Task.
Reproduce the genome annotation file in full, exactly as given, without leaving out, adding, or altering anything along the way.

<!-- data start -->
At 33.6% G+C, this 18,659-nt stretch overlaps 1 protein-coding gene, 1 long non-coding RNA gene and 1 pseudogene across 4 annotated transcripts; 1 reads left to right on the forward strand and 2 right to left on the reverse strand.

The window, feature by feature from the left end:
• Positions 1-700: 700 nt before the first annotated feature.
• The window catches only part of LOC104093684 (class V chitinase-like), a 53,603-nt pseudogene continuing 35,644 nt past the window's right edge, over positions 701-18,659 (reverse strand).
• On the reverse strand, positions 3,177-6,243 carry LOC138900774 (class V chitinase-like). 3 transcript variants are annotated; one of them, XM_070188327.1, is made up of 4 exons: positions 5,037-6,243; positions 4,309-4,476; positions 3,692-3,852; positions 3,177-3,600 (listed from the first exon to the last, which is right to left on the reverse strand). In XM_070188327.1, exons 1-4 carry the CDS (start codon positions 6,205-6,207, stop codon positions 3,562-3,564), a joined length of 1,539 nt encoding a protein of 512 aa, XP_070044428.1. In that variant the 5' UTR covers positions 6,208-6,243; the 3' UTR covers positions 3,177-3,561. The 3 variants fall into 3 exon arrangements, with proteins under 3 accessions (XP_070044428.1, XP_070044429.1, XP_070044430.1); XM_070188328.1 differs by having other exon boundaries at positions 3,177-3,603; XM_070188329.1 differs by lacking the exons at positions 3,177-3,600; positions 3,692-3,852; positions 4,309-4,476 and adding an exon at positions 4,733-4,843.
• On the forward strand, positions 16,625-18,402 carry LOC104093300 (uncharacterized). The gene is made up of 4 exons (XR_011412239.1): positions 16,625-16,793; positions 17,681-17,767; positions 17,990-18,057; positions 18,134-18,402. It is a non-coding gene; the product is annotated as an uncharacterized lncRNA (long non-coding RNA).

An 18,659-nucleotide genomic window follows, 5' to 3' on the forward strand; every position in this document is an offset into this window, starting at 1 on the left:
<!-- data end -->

At 33.6% G+C, this 18,659-nt stretch overlaps 1 protein-coding gene, 1 long non-coding RNA gene and 1 pseudogene across 4 annotated transcripts; 1 reads left to right on the forward strand and 2 right to left on the reverse strand.

The window, feature by feature from the left end:
• Positions 1-700: 700 nt before the first annotated feature.
• The window catches only part of LOC104093684 (class V chitinase-like), a 53,603-nt pseudogene continuing 35,644 nt past the window's right edge, over positions 701-18,659 (reverse strand).
• On the reverse strand, positions 3,177-6,243 carry LOC138900774 (class V chitinase-like). 3 transcript variants are annotated; one of them, XM_070188327.1, is made up of 4 exons: positions 5,037-6,243; positions 4,309-4,476; positions 3,692-3,852; positions 3,177-3,600 (listed from the first exon to the last, which is right to left on the reverse strand). In XM_070188327.1, exons 1-4 carry the CDS (start codon positions 6,205-6,207, stop codon positions 3,562-3,564), a joined length of 1,539 nt encoding a protein of 512 aa, XP_070044428.1. In that variant the 5' UTR covers positions 6,208-6,243; the 3' UTR covers positions 3,177-3,561. The 3 variants fall into 3 exon arrangements, with proteins under 3 accessions (XP_070044428.1, XP_070044429.1, XP_070044430.1); XM_070188328.1 differs by having other exon boundaries at positions 3,177-3,603; XM_070188329.1 differs by lacking the exons at positions 3,177-3,600; positions 3,692-3,852; positions 4,309-4,476 and adding an exon at positions 4,733-4,843.
• On the forward strand, positions 16,625-18,402 carry LOC104093300 (uncharacterized). The gene is made up of 4 exons (XR_011412239.1): positions 16,625-16,793; positions 17,681-17,767; positions 17,990-18,057; positions 18,134-18,402. It is a non-coding gene; the product is annotated as an uncharacterized lncRNA (long non-coding RNA).

An 18,659-nucleotide genomic window follows, 5' to 3' on the forward strand; every position in this document is an offset into this window, starting at 1 on the left: